On the last morning I again had a plan – to arrive at the Chenshan Botanical Garden at 9 am, right when it opened. We made it by 10. The gardens, at 207 hectares or 511 acres or 2 million square meters (whichever measurement makes the most sense to you), is one of the largest botanical gardens in the world and Shanghai’s largest green space. Thank goodness I had a stroller and I sprang for the 10 RMB sightseeing bus. We stopped first at the Children’s Garden, which of course is more a giant playground than a garden. But it being the first weekend in August, at 10-something in the morning, it was already well over 80 degrees and climbing. The playground had almost zero cover. C played for about 10 minutes as I slowly melted into a puddle. I found a double chair swing in the shade but I was antsy to get moving. I spotted what appeared to be swans and used them to distract C, and we were off.
We visited the tree house island, where the water fowl were hanging out, and then headed over to the rose garden via the topiary garden and a long way around the western edge of West Lake. The roses were naturally pretty and the perfume from the flowers extremely fragrant, but with no cover, the flowers and me were wilting. C seemed happy enough though so we pressed on. But as we walked (and C rode) I could feel my enthusiasm for the gardens diminishing. It was too hot. I planned on one last stop – the quarry garden (listed on the brochure as a “recommended attraction” during the summer months) – and then a ride on the shuttle bus back to the visitor’s center. But once inside the abandoned quarry, now a large artificial lake with a floating walkway, complete with dual waterfalls cascading down from the top of Chenshan hill, I found my second wind. The floating bridge led to a tunnel through the rock leading us from the Quarry Garden to the Rock Garden. We walked on, until we found ourselves at the conservatory, a 12000 square meter greenhouse, the largest in Asia.
After about 45 minutes in the greenhouses we were on the shuttle back to the Visitor’s Center. We had survived three hours in the gardens, but now I was feeling concerned about getting back to the hotel and home. The hotel had arranged an Uber driver for us to the garden, but at drop off it was clear this was not a location where taxis frequented. It seemed we might have to wait for the bus that would take us to the Sheshan metro station from where we could catch a taxi back to the hotel to collect our belongings and then head home. But as we crossed the vast parking and entrance area I spotted a taxi across the road, idling. I began to sprint, pushing the stroller with an energy I was sure I had sweated away hours before. We secured the taxi, one of the nice new caravan taxis with fully functioning A/C and no stench of stale cigarette smoke, back to the hotel. Along the way, C fell asleep, hard. I asked the driver if he was up to driving us all the way back to our home downtown with just a quick stop at the hotel to grab out bags. He agreed much to my relief.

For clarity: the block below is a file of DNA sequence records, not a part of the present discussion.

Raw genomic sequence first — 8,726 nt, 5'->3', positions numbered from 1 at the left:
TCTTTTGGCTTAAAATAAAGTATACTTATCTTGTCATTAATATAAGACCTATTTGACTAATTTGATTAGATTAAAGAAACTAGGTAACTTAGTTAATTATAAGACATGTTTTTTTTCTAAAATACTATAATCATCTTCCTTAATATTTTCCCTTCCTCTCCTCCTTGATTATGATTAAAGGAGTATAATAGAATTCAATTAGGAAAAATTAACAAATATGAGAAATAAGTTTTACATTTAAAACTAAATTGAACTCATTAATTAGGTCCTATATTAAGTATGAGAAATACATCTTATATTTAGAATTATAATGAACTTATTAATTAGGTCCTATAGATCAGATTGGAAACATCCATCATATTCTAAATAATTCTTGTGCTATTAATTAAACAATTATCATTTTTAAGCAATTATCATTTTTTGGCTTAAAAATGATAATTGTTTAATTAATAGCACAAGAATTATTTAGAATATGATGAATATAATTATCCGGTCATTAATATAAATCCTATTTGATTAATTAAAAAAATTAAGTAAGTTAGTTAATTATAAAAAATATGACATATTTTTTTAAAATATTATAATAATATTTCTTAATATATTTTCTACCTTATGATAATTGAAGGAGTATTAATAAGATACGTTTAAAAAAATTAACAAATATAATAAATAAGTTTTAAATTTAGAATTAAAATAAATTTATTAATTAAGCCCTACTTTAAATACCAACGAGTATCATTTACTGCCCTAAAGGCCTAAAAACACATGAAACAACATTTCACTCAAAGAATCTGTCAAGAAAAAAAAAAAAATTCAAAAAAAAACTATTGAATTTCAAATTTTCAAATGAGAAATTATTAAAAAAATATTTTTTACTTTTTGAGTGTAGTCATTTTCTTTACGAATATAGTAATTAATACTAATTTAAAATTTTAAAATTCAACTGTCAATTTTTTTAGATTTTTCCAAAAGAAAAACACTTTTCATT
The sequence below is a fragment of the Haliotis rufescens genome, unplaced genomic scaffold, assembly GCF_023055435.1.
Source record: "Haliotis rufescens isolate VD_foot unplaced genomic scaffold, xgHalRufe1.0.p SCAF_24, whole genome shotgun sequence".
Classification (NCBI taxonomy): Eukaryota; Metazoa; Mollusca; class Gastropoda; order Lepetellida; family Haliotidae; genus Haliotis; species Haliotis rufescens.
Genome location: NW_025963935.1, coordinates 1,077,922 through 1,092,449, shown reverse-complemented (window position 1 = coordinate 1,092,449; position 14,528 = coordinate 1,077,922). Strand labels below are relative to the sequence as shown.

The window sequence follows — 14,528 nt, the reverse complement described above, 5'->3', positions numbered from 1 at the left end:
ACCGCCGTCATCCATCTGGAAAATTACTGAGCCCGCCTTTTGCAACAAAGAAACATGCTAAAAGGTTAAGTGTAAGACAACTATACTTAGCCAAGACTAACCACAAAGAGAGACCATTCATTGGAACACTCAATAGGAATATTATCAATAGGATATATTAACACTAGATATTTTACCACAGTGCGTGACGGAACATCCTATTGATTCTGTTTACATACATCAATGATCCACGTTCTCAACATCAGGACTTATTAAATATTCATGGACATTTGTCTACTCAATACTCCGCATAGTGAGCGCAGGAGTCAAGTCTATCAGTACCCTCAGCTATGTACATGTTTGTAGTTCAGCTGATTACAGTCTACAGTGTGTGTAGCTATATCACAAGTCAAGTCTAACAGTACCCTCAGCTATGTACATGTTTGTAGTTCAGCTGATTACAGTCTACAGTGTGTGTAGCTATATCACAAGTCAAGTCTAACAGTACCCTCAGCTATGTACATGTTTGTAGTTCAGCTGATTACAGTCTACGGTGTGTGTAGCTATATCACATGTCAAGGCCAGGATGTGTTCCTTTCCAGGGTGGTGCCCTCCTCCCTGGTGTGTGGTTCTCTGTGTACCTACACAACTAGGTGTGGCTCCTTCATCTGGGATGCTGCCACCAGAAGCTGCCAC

Weekend Two: Chongming Island
Depending on whether or not you count Taiwan, Chongming is either the second or third largest island of China. It is 1,267 square kilometers (489 square miles) with a population around 700,000 people. Given that Shanghai total, the municipality including Chongming, has a population of 24 million, that means that the island makes up about a seventh of the total land area but has only 3% of the population. High rises are few – though there appears to be a building boom on the island – and for now nature is the primary thing to see.
I had read about the Hyatt Regency Chongming in a Shanghai family magazine aimed at expats. The island and the hotel sounded so nice I quickly added it to my bucket list and determined it would be my destination for my second weekend staycation.
The concierge at the Portman Ritz Carlton, part of our apartment complex, arranged an Uber for us to the hotel. Even with an Uber it cost us 220 RMB for the hour plus ride including tolls. Once we hit the tunnel to Changxing Island (in-between Shanghai proper and Chongming) it already felt like we were very far from the city.
I knew better this time than to make some big plans after our arrival. There is less to do on the island than in Sheshan and this weekend was going to be more about relaxing. Once again I shelled out the extra dough for an upgraded room that would include breakfast, a better room, and club access including “happy hour,” where we could fill up on a full dinner meal. Still there was a bit of a mix-up with the room, but the helpful hotel staff arranged for us to have a further upgrade for one night to one of the kids’ character rooms. C chose a Frozen-inspired room (though she was also quite taken with the Captain America room too). The rest of the day was devoted to walking (ok, running) through the hotel’s sunlight wooden corridors and the extensive grounds, rocking in the comfy swing on our balcony listening to bird song, saying hello to dogs (it is a very dog friendly hotel, with specially designed rooms with enclosed patios for those who bring their furry companions), and swimming at the pool.